I like to try and get 10,000 steps into my daily routine and weather permitting I am usually successful. I have started for example parking further away, getting off a stop early on the tube and walking the rest of the way, walking further to get coffee or lunch.
It was whilst talking to Jisc’s Matt Ramirez about the intelligent campus space that I realised that it would be useful if my iPhone (which I use to measure the steps) could be more helpful in helping me reach my daily steps target.
If I ask Siri how to get somewhere, it helpfully tells me the shortest route, or the closest place. I did wonder if I could get Siri to help me reach 10,000 steps by rather than showing me the closest place for coffee, show me a place (that serves decent coffee) but the round trip walking would result in me walking 10,000 or 5,000 steps.
This got me thinking about how an intelligent campus could (with consent) support learner’s health and wellbeing.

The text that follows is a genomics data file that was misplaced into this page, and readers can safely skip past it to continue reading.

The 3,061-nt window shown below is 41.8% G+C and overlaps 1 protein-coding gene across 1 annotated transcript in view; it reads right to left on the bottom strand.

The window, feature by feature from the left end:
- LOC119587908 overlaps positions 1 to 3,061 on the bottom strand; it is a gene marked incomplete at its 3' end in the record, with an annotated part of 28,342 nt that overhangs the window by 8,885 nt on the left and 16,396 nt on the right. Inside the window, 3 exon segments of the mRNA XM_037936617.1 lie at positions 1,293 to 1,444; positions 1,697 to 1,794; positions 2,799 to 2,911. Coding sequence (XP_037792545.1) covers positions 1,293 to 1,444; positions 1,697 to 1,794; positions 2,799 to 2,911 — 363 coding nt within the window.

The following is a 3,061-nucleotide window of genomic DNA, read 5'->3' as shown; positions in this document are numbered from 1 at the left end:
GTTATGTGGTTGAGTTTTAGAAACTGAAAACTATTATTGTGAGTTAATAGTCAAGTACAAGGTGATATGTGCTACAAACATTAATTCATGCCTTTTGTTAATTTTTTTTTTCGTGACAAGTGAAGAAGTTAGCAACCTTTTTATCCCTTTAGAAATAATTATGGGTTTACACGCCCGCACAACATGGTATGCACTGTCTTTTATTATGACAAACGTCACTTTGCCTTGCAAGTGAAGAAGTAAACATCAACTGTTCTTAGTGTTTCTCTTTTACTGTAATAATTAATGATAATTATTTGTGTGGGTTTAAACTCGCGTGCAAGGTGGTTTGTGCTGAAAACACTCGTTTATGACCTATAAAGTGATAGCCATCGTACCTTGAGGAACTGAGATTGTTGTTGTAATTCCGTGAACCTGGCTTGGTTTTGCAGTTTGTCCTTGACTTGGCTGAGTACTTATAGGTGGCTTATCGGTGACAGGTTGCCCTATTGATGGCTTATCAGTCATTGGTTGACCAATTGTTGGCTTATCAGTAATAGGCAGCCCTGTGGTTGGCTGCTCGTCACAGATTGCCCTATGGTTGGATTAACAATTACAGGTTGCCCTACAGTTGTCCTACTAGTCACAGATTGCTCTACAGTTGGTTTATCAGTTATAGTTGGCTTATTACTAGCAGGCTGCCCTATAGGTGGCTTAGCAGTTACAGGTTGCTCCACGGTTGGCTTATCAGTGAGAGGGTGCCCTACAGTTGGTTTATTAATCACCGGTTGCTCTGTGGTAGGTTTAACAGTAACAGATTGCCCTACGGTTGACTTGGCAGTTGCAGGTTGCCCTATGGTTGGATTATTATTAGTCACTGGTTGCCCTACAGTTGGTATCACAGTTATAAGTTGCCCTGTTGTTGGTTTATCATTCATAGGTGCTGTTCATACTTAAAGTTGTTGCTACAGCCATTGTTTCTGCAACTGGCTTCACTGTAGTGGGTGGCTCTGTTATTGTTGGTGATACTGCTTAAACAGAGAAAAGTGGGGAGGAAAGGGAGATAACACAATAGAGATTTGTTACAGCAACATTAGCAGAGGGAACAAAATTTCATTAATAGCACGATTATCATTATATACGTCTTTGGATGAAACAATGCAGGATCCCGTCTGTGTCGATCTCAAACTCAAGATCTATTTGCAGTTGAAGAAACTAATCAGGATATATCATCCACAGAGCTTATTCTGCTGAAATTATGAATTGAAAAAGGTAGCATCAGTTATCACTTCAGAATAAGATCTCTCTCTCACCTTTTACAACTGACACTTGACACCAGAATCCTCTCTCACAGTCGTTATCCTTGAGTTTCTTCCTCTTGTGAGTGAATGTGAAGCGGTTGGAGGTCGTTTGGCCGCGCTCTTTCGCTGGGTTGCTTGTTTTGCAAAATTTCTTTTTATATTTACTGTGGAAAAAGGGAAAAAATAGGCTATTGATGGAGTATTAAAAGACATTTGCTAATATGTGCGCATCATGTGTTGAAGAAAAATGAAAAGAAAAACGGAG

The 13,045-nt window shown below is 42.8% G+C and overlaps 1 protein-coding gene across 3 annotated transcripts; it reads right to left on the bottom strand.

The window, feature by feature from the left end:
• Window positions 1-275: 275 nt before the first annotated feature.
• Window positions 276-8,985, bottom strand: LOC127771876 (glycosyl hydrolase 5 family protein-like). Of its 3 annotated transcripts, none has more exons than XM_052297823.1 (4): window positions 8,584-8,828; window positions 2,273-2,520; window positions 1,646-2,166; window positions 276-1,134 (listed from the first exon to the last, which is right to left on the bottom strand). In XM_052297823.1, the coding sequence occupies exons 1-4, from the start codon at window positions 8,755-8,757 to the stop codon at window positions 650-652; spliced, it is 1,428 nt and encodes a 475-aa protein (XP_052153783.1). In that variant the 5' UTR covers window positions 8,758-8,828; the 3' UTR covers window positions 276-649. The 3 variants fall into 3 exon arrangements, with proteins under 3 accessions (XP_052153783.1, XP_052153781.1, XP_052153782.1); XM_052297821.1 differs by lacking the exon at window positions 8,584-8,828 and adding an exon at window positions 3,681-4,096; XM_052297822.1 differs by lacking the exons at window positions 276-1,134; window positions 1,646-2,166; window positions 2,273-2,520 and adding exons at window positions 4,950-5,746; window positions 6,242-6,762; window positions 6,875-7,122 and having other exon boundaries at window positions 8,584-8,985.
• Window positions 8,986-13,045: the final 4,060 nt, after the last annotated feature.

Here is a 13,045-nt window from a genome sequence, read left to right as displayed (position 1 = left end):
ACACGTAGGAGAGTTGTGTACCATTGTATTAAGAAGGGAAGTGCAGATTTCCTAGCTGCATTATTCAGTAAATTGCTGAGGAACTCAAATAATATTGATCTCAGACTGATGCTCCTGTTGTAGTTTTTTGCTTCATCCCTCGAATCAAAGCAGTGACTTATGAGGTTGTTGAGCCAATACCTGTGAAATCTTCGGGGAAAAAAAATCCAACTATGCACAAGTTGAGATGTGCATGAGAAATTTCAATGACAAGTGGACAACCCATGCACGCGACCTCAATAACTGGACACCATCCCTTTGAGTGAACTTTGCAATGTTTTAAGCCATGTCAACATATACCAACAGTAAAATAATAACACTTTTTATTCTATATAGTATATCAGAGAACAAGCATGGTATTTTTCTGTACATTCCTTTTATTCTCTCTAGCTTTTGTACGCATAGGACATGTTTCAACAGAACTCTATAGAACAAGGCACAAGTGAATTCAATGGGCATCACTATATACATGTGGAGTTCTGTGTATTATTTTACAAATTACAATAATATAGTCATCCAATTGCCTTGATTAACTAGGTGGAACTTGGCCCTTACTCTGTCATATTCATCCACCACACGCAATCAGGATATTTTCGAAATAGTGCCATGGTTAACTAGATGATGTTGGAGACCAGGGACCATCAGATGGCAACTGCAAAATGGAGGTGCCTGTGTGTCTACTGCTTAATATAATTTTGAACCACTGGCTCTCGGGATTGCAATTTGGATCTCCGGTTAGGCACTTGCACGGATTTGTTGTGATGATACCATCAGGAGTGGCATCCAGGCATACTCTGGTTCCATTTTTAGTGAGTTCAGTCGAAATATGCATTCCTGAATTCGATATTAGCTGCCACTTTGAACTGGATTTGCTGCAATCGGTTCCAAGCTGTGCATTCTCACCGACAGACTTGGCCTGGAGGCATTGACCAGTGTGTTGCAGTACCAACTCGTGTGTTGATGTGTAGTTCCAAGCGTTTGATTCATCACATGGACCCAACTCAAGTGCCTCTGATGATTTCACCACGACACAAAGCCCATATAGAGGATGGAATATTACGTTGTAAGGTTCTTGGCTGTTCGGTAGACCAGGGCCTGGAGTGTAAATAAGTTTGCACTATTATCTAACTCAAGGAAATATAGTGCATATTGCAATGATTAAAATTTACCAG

Imagine the scenario where a learner has requested the university intelligent agent to help them be more healthy. The learner arrives on campus and asks Siri or their university intelligent agent where can I get on a computer, the university intelligent agent doesn’t send the learner to the closest free computer, but recommends the learner go to a computer lab on the other side of campus.
After two hours the university intelligent agent then recommends the learner take a break and provides a voucher for a free or cut price healthy snack and drink in the coffee shop on the other side of campus.
The result, the learner is given the opportunity to walk further and eat healthy foods through incentives on their device.
The university can use the resulting data (with consent) to analyse what interventions are successful and which ones aren’t.
Overall the result will be learners who are healthier, potentially happier (wellbeing) and this could have an impact on the overall learning experience.